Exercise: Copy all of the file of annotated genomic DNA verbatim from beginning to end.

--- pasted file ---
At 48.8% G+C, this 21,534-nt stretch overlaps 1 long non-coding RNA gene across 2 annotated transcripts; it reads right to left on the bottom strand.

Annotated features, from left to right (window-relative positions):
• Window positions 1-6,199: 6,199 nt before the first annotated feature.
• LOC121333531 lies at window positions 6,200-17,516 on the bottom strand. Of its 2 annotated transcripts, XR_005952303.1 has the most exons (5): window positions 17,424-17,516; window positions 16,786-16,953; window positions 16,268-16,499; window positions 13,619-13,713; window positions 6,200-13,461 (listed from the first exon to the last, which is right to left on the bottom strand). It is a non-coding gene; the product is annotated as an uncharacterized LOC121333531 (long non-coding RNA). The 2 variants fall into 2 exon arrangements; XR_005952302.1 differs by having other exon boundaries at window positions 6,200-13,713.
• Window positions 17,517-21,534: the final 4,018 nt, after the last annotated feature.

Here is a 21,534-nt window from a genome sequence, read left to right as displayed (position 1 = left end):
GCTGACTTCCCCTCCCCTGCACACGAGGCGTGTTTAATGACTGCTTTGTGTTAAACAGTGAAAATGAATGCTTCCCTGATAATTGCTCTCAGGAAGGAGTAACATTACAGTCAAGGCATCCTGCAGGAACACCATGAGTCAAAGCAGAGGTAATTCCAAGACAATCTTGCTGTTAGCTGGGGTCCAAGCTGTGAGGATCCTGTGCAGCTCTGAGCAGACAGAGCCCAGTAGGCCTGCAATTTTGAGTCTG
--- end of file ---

At 48.8% G+C, this 21,534-nt stretch overlaps 1 long non-coding RNA gene across 2 annotated transcripts; it reads right to left on the bottom strand.

Annotated features, from left to right (window-relative positions):
• Window positions 1-6,199: 6,199 nt before the first annotated feature.
• LOC121333531 lies at window positions 6,200-17,516 on the bottom strand. Of its 2 annotated transcripts, XR_005952303.1 has the most exons (5): window positions 17,424-17,516; window positions 16,786-16,953; window positions 16,268-16,499; window positions 13,619-13,713; window positions 6,200-13,461 (listed from the first exon to the last, which is right to left on the bottom strand). It is a non-coding gene; the product is annotated as an uncharacterized LOC121333531 (long non-coding RNA). The 2 variants fall into 2 exon arrangements; XR_005952302.1 differs by having other exon boundaries at window positions 6,200-13,713.
• Window positions 17,517-21,534: the final 4,018 nt, after the last annotated feature.

Here is a 21,534-nt window from a genome sequence, read left to right as displayed (position 1 = left end):
GCTGACTTCCCCTCCCCTGCACACGAGGCGTGTTTAATGACTGCTTTGTGTTAAACAGTGAAAATGAATGCTTCCCTGATAATTGCTCTCAGGAAGGAGTAACATTACAGTCAAGGCATCCTGCAGGAACACCATGAGTCAAAGCAGAGGTAATTCCAAGACAATCTTGCTGTTAGCTGGGGTCCAAGCTGTGAGGATCCTGTGCAGCTCTGAGCAGACAGAGCCCAGTAGGCCTGCAATTTTGAGTCTG